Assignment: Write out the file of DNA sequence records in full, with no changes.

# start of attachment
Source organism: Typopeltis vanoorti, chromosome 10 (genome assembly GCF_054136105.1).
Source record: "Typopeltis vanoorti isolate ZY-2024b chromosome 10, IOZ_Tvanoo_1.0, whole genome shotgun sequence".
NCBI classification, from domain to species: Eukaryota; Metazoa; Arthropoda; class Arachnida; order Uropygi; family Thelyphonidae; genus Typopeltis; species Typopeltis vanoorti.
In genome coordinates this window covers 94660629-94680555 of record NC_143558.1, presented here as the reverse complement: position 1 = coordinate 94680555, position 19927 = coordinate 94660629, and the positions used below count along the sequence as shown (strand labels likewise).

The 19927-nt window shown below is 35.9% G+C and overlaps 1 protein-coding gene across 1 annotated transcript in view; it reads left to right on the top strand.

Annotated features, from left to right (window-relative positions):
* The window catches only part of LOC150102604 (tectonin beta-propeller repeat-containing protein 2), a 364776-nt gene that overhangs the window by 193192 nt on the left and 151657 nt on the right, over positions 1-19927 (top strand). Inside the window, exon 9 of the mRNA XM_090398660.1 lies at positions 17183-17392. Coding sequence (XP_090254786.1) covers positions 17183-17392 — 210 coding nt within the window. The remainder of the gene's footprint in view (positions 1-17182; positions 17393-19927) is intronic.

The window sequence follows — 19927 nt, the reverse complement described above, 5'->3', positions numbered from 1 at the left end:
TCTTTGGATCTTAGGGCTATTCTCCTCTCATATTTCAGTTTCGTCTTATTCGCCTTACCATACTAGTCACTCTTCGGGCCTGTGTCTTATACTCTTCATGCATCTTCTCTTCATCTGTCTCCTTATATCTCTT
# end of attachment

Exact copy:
Source organism: Typopeltis vanoorti, chromosome 10 (genome assembly GCF_054136105.1).
Source record: "Typopeltis vanoorti isolate ZY-2024b chromosome 10, IOZ_Tvanoo_1.0, whole genome shotgun sequence".
NCBI classification, from domain to species: Eukaryota; Metazoa; Arthropoda; class Arachnida; order Uropygi; family Thelyphonidae; genus Typopeltis; species Typopeltis vanoorti.
In genome coordinates this window covers 94660629-94680555 of record NC_143558.1, presented here as the reverse complement: position 1 = coordinate 94680555, position 19927 = coordinate 94660629, and the positions used below count along the sequence as shown (strand labels likewise).

The 19927-nt window shown below is 35.9% G+C and overlaps 1 protein-coding gene across 1 annotated transcript in view; it reads left to right on the top strand.

Annotated features, from left to right (window-relative positions):
* The window catches only part of LOC150102604 (tectonin beta-propeller repeat-containing protein 2), a 364776-nt gene that overhangs the window by 193192 nt on the left and 151657 nt on the right, over positions 1-19927 (top strand). Inside the window, exon 9 of the mRNA XM_090398660.1 lies at positions 17183-17392. Coding sequence (XP_090254786.1) covers positions 17183-17392 — 210 coding nt within the window. The remainder of the gene's footprint in view (positions 1-17182; positions 17393-19927) is intronic.

The window sequence follows — 19927 nt, the reverse complement described above, 5'->3', positions numbered from 1 at the left end:
TCTTTGGATCTTAGGGCTATTCTCCTCTCATATTTCAGTTTCGTCTTATTCGCCTTACCATACTAGTCACTCTTCGGGCCTGTGTCTTATACTCTTCATGCATCTTCTCTTCATCTGTCTCCTTATATCTCTT